For the last year and a half at Rain I’ve been working on Studio J, Close To My Heart‘s flagship online scrapbooking application. It’s been quite a ride but the result is really quite revolutionary. Continue reading »


JavaUtils: Detecting and Installing Java from AIR

06.25.2010

Adobe AIR is a great way to bring the sexiness of Flash to the desktop. However, sometimes you need more low-level power for things like connecting to peripherals. For this reason, AIR applications are sometimes paired with Java applications to accomplish such tasks. But first, the user’s system must have an adequate Java Runtime Environment (JRE) installed in order for the Java application to run in the first place. Continue reading »


RedLiteGreenLite

05.30.2010

Please upgrade your Flash Player This is the content that would be shown if the user does not have Flash Player 9.0.115 or higher installed.

What is it?

RedLiteGreenLite is a small, simple app that allows a group of people to communicate the status of something. The status can be either red or green and the subject can be whatever. That may sound a bit general, but that’s the point. It can be used for whatever purpose your crazy mind can come up with. I’ll get you started:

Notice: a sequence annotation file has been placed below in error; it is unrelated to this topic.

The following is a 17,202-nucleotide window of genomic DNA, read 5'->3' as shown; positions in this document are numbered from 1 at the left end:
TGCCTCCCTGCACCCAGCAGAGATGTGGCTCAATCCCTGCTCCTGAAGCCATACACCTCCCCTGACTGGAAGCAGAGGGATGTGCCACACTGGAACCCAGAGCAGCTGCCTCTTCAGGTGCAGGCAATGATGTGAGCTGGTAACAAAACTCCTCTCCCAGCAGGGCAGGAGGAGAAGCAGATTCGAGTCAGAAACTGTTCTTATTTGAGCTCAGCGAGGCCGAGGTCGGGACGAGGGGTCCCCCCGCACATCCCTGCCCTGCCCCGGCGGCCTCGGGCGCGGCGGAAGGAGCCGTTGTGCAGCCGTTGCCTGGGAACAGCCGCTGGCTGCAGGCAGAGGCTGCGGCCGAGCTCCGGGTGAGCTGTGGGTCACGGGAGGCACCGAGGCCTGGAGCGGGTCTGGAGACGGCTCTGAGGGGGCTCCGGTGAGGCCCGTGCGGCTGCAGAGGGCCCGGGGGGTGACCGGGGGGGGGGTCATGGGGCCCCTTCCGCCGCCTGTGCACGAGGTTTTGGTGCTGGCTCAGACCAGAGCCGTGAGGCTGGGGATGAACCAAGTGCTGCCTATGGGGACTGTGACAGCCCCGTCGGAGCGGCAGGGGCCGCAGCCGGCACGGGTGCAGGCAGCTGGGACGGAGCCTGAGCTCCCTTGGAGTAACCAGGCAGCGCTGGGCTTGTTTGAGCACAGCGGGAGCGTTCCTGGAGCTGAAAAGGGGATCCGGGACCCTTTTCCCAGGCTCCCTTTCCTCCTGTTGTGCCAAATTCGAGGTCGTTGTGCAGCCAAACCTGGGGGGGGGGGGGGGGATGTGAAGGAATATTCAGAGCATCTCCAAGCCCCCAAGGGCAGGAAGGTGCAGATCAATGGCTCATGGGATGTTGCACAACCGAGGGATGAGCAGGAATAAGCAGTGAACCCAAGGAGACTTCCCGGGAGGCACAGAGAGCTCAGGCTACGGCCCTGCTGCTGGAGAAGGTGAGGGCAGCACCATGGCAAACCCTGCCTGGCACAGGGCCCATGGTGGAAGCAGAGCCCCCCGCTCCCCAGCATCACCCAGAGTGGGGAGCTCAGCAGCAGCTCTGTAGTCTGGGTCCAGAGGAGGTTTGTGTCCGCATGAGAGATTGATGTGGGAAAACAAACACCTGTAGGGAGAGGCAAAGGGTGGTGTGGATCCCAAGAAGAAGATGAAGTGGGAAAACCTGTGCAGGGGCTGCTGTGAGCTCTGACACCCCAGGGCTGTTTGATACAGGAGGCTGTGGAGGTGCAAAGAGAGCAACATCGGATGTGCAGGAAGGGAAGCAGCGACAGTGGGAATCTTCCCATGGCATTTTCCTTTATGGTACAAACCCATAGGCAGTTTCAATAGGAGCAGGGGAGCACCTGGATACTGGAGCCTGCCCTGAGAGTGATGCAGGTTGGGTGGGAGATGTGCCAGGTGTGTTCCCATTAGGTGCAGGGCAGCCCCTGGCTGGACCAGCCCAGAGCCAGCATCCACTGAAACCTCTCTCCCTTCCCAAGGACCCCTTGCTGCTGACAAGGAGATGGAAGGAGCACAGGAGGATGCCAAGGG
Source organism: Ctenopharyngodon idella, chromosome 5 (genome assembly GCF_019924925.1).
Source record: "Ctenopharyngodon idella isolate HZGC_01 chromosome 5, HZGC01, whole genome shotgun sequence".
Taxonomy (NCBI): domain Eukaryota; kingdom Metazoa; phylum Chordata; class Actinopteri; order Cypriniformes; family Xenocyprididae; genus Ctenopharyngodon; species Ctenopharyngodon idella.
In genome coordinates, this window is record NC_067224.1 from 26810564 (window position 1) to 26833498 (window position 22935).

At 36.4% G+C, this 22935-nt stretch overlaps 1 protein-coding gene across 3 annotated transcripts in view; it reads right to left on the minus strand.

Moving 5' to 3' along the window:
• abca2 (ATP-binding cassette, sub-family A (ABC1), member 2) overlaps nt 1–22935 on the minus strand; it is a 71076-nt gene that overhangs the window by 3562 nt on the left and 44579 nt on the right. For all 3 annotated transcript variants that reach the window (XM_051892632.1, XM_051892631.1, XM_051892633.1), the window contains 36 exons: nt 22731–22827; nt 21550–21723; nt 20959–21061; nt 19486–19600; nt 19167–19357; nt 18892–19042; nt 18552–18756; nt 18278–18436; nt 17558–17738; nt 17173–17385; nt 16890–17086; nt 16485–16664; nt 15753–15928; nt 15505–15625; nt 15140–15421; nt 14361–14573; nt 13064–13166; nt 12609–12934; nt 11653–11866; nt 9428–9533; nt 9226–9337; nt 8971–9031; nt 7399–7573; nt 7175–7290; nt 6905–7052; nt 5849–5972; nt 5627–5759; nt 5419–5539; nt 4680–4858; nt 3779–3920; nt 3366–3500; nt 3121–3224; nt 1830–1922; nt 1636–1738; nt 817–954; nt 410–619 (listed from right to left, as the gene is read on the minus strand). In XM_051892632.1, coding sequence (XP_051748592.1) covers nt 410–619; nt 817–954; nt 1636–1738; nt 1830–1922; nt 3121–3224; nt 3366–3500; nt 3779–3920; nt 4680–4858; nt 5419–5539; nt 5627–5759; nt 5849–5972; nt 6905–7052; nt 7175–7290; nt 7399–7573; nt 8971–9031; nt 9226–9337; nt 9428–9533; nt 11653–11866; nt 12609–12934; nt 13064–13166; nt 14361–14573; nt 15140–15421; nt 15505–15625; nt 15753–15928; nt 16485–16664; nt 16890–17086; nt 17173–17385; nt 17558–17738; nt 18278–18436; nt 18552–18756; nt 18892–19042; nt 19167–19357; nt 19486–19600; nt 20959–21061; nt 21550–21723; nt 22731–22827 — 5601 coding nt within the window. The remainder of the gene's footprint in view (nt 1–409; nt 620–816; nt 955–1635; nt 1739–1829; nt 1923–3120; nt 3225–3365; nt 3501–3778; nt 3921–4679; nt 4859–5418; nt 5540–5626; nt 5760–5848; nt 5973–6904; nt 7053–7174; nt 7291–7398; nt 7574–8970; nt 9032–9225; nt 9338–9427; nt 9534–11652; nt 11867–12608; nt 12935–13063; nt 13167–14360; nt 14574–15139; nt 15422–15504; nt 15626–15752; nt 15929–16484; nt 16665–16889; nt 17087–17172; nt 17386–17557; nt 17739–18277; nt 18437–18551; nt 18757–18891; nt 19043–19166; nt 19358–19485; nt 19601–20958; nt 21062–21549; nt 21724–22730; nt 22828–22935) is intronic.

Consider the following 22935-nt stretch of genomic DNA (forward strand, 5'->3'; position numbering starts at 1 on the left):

1. At work, we have a single shower and a lot of shweaty guys after soccer. So we know when the shower’s available, someone can turn the status red when he enters the shower and turn it green when he exits. This way nobody has to keep stopping by the shower to see if it’s available. When it’s green, it’s available. When it’s red, it’s not.
  2. At a call center, representatives are split into groups. When one group is on break, no other group is allowed to go on break. Again, when the status is red, a group is on break and other groups must continue attending the phones. When the lite is green, the next group is free to take a break.

The process is pretty simple: join a group. Other people join the same group. When others in the group change the status, you’ll be notified. When you change the status, others in the group will be notified. The status of the group will be persisted across sessions. In other words, if everyone logs out and then logs back in a week later, the status will remain as it was the last time it was set. Continue reading »